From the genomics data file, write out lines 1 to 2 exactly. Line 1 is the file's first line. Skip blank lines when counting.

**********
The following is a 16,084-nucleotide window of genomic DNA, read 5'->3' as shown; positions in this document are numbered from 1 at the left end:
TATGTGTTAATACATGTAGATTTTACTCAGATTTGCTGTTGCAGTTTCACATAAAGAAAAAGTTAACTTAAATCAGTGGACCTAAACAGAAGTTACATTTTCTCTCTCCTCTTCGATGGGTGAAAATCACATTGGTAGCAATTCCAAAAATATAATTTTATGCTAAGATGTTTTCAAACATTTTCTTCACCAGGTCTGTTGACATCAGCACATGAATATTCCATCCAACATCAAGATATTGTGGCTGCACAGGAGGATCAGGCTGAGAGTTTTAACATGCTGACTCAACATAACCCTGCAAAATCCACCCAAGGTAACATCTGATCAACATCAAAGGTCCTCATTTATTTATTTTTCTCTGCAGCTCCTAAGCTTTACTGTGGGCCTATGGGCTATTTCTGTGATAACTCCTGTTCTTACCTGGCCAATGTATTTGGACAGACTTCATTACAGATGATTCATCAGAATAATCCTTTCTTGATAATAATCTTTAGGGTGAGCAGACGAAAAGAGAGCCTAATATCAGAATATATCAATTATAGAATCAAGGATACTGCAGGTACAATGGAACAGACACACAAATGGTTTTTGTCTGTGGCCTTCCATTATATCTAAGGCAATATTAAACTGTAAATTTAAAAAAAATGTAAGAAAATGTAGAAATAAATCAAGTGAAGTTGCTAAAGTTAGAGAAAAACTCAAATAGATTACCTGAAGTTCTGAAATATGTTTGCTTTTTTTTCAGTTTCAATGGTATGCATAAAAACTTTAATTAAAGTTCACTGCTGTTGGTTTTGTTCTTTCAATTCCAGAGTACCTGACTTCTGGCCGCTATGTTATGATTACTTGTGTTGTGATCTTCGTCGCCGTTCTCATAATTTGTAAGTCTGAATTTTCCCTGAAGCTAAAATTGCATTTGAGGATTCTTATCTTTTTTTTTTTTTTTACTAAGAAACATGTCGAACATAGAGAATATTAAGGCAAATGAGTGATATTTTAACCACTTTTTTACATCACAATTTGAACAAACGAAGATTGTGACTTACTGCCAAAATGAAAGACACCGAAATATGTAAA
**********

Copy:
The following is a 16,084-nucleotide window of genomic DNA, read 5'->3' as shown; positions in this document are numbered from 1 at the left end:
TATGTGTTAATACATGTAGATTTTACTCAGATTTGCTGTTGCAGTTTCACATAAAGAAAAAGTTAACTTAAATCAGTGGACCTAAACAGAAGTTACATTTTCTCTCTCCTCTTCGATGGGTGAAAATCACATTGGTAGCAATTCCAAAAATATAATTTTATGCTAAGATGTTTTCAAACATTTTCTTCACCAGGTCTGTTGACATCAGCACATGAATATTCCATCCAACATCAAGATATTGTGGCTGCACAGGAGGATCAGGCTGAGAGTTTTAACATGCTGACTCAACATAACCCTGCAAAATCCACCCAAGGTAACATCTGATCAACATCAAAGGTCCTCATTTATTTATTTTTCTCTGCAGCTCCTAAGCTTTACTGTGGGCCTATGGGCTATTTCTGTGATAACTCCTGTTCTTACCTGGCCAATGTATTTGGACAGACTTCATTACAGATGATTCATCAGAATAATCCTTTCTTGATAATAATCTTTAGGGTGAGCAGACGAAAAGAGAGCCTAATATCAGAATATATCAATTATAGAATCAAGGATACTGCAGGTACAATGGAACAGACACACAAATGGTTTTTGTCTGTGGCCTTCCATTATATCTAAGGCAATATTAAACTGTAAATTTAAAAAAAATGTAAGAAAATGTAGAAATAAATCAAGTGAAGTTGCTAAAGTTAGAGAAAAACTCAAATAGATTACCTGAAGTTCTGAAATATGTTTGCTTTTTTTTCAGTTTCAATGGTATGCATAAAAACTTTAATTAAAGTTCACTGCTGTTGGTTTTGTTCTTTCAATTCCAGAGTACCTGACTTCTGGCCGCTATGTTATGATTACTTGTGTTGTGATCTTCGTCGCCGTTCTCATAATTTGTAAGTCTGAATTTTCCCTGAAGCTAAAATTGCATTTGAGGATTCTTATCTTTTTTTTTTTTTTTACTAAGAAACATGTCGAACATAGAGAATATTAAGGCAAATGAGTGATATTTTAACCACTTTTTTACATCACAATTTGAACAAACGAAGATTGTGACTTACTGCCAAAATGAAAGACACCGAAATATGTAAA